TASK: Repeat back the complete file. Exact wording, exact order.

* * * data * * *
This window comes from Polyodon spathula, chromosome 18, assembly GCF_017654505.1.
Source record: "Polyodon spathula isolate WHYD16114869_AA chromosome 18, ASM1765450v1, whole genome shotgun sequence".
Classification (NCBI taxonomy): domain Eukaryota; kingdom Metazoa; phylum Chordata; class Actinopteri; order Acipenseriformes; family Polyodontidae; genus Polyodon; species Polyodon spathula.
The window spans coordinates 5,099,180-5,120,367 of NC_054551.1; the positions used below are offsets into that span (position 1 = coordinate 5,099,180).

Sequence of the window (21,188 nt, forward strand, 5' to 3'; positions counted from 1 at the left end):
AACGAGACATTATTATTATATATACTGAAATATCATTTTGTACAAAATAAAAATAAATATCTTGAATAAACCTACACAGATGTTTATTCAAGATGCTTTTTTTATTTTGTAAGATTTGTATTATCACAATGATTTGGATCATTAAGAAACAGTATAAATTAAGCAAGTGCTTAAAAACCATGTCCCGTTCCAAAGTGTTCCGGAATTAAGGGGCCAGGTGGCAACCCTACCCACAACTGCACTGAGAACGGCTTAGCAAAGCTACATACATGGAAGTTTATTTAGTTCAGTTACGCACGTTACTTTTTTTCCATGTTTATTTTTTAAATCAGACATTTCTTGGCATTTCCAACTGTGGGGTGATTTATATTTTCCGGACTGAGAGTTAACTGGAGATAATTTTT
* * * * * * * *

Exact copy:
This window comes from Polyodon spathula, chromosome 18, assembly GCF_017654505.1.
Source record: "Polyodon spathula isolate WHYD16114869_AA chromosome 18, ASM1765450v1, whole genome shotgun sequence".
Classification (NCBI taxonomy): domain Eukaryota; kingdom Metazoa; phylum Chordata; class Actinopteri; order Acipenseriformes; family Polyodontidae; genus Polyodon; species Polyodon spathula.
The window spans coordinates 5,099,180-5,120,367 of NC_054551.1; the positions used below are offsets into that span (position 1 = coordinate 5,099,180).

Sequence of the window (21,188 nt, forward strand, 5' to 3'; positions counted from 1 at the left end):
AACGAGACATTATTATTATATATACTGAAATATCATTTTGTACAAAATAAAAATAAATATCTTGAATAAACCTACACAGATGTTTATTCAAGATGCTTTTTTTATTTTGTAAGATTTGTATTATCACAATGATTTGGATCATTAAGAAACAGTATAAATTAAGCAAGTGCTTAAAAACCATGTCCCGTTCCAAAGTGTTCCGGAATTAAGGGGCCAGGTGGCAACCCTACCCACAACTGCACTGAGAACGGCTTAGCAAAGCTACATACATGGAAGTTTATTTAGTTCAGTTACGCACGTTACTTTTTTTCCATGTTTATTTTTTAAATCAGACATTTCTTGGCATTTCCAACTGTGGGGTGATTTATATTTTCCGGACTGAGAGTTAACTGGAGATAATTTTT